These things are significant for they largely account for the paradox that the Clare wine region produces wine that ranges from the most perfumed and elegant dry rieslings to some of its most richly-flavoured, full-bodied shiraz.

Larger wineries such as Jim Barry Wines provide year-round opportunities to taste some of Clare’s best rieslings and great reds, such as The Armagh Shiraz, while Skillogalee Winery is not only one of Australia’s top riesling producers, it also has a very fine country restaurant.

The Riesling Trail says a great deal about the Clare Valley, linking one end of the picturesque valley to the other, binding together its wineries, its history and its diversity.

It provides a softer, gentler, typically country way to enjoy the most ‘country’ of Australia’s wine regions as you sidle past the back doors of its B&Bs, duck into any number of wineries en route and open a bottle with a picnic lunch beside a dam or in the lee of a railway cutting.

As one local winemaker said, Clare may never be the crown, not a Barossa or even a Coonawarra, but it will always be the brightest jewel in the crown.

Head for the Adelaide Hills

In a neat repetition of history, the Adelaide Hills in the Mt Lofty Ranges east of Adelaide has become one of the fastest growing wine regions in Australia.

Between 1840 and 1900 there were more than 200 Anglo-Saxon and German winemakers and grape growers in the Adelaide Hills, until changing tastes and fickle export demand killed off their market.

It wasn’t until the 1970s and 1980s that the region made a comeback when a new generation of winemakers (at the time) recognised the cool climate characteristics of a region just over 20 minutes from Adelaide that still caught the sea breezes from the Gulf St Vincent. Now it’s a region attracting some of Australia’s leading artisan winemakers with more than 200 vineyards and in the Basket Range sub-region something altogether different again.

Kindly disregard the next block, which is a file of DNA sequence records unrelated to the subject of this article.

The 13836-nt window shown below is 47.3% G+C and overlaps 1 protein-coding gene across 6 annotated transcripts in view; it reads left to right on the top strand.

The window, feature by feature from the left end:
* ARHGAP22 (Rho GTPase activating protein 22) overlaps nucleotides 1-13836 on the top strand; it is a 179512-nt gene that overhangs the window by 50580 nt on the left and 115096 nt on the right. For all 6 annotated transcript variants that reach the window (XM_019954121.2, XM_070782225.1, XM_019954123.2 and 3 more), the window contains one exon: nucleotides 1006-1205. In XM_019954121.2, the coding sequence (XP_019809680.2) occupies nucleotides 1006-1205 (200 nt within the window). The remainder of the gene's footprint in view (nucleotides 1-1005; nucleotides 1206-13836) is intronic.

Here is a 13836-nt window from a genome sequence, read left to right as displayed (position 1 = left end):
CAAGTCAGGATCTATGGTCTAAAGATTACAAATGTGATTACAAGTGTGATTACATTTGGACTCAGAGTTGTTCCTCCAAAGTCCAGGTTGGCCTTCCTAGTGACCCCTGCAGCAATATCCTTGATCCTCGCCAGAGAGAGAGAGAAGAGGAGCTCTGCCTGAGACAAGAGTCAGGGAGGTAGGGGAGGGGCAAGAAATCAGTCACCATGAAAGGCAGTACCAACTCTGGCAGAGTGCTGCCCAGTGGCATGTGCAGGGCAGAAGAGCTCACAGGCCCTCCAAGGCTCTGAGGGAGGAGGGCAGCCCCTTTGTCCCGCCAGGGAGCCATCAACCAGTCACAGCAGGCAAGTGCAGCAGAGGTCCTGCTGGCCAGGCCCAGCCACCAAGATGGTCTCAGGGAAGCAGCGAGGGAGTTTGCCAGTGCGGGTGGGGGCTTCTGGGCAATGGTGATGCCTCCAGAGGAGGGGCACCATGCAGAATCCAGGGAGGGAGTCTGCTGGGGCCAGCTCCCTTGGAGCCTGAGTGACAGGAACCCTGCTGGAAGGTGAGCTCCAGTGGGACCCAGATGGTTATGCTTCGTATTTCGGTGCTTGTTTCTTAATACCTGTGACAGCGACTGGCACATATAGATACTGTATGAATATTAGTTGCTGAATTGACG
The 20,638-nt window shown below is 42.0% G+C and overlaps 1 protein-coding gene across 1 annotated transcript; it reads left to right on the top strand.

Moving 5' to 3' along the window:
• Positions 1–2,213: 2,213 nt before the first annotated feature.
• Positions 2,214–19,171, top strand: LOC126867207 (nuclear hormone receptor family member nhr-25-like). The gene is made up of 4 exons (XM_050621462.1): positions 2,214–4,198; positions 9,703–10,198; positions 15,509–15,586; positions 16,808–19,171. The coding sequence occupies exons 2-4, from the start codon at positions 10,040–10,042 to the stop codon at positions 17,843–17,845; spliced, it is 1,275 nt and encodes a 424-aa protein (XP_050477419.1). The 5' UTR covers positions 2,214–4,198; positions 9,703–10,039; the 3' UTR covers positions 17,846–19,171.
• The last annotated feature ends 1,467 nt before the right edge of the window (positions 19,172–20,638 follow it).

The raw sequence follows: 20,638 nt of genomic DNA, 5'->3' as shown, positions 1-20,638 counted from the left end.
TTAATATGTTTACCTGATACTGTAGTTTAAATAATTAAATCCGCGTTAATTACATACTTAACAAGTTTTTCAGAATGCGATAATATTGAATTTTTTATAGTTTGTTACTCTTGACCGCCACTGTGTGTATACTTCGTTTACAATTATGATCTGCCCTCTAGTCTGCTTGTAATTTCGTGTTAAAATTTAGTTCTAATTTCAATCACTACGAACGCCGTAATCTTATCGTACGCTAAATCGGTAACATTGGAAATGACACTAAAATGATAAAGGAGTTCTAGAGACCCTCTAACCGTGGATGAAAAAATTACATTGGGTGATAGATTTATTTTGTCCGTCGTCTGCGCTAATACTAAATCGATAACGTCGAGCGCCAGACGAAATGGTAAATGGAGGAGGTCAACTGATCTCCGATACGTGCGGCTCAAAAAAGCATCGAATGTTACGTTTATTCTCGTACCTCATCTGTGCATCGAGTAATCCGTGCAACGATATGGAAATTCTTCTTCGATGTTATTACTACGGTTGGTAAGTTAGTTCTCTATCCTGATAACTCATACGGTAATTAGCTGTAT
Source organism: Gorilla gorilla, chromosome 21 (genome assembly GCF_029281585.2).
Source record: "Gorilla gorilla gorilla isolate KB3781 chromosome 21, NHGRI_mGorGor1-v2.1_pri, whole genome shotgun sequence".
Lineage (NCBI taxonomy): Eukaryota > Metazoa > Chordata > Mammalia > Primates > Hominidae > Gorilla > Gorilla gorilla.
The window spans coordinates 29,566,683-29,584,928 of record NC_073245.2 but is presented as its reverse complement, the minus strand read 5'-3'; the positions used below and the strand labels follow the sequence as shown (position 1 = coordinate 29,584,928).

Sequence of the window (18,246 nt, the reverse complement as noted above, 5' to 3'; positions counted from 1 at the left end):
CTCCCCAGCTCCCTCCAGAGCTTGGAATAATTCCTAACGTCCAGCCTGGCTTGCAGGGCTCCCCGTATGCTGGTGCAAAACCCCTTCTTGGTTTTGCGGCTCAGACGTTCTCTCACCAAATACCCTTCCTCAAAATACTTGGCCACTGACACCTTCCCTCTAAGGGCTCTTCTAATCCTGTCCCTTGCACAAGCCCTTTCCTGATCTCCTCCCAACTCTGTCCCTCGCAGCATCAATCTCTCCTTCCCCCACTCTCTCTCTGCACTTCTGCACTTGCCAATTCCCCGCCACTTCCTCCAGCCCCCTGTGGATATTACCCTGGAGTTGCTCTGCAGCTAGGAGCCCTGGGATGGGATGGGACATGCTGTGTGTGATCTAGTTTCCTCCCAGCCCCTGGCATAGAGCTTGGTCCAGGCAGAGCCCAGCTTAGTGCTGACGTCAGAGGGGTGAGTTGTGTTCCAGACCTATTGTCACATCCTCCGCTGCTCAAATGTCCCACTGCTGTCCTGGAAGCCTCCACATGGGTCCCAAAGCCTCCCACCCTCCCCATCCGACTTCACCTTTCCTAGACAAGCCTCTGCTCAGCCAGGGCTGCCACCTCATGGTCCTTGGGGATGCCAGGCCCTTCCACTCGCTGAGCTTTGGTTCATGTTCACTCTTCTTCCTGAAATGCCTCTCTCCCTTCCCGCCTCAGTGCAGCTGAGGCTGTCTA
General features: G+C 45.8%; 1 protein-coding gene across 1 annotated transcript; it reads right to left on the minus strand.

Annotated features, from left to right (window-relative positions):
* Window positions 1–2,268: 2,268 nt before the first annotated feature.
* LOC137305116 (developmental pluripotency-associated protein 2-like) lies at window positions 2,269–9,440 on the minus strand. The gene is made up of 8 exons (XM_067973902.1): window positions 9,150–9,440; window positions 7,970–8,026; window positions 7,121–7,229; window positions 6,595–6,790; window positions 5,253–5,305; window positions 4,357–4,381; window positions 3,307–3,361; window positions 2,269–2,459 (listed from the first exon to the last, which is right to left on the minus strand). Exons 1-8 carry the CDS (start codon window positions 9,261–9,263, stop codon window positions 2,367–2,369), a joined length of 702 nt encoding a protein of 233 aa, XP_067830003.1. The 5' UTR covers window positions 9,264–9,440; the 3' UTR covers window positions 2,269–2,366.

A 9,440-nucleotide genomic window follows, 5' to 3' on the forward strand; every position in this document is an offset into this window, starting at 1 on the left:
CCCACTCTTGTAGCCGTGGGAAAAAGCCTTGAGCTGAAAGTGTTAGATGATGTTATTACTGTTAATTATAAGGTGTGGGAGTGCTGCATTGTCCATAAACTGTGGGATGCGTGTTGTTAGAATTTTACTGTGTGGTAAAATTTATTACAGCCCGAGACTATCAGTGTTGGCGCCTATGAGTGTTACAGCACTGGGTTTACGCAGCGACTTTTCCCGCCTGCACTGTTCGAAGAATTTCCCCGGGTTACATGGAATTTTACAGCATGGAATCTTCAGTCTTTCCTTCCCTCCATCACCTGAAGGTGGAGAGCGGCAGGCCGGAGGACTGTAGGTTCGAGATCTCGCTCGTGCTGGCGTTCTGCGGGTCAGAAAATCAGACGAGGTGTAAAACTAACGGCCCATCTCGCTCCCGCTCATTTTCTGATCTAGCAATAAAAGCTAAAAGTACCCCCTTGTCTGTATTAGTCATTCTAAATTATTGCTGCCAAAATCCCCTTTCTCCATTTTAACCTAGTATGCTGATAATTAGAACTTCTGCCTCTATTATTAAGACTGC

Bordered by the Barossa to the north and McLaren Vale and Langhorne Creek to the south, the Adelaide Hills is also the closest wine region to the Adelaide CBD, making it a favourite cellar door destination.

The history and diversity of Adelaide Hills life that provides much of its charm can be seen at almost every turn of the many winding roads that link the villages and hamlets in what Adelaide founder Colonel Light called “the enchanted hills”.

The region has varying climates, most of it decidedly cool but there are a few warm pockets in the northern areas now noted for cool-climate shiraz. Pinot noir and chardonnay do exceptionally well here, while the Hills has developed a reputation as the benchmark region for Australian sauvignon blanc.

The region’s most famous winery, in foothills on the city’s edge, is Penfolds Magill Estate – home of the world-renowned Penfolds Grange and one of the world’s rare city vineyards. The recently redeveloped cellar door and tasting rooms are architecturally stunning – as is the adjoining Magill Estate restaurant.

Must-visit wineries deeper into the Hills include Shaw and Smith, famous for one of Australia’s best known sauvignon blancs whose vines surround the starkly contemporary cellar door. They’ve also built a great reputation for chardonnay, pinot noir and cool climate shiraz.

Nowhere does the sense of region come into play more than at The Lane Vineyard and restaurant, where founder John Edward’s belief in the terroir was rewarded with wines of exceptional quality. He points to the region’s high altitude, ancient soils and amazingly cool nights.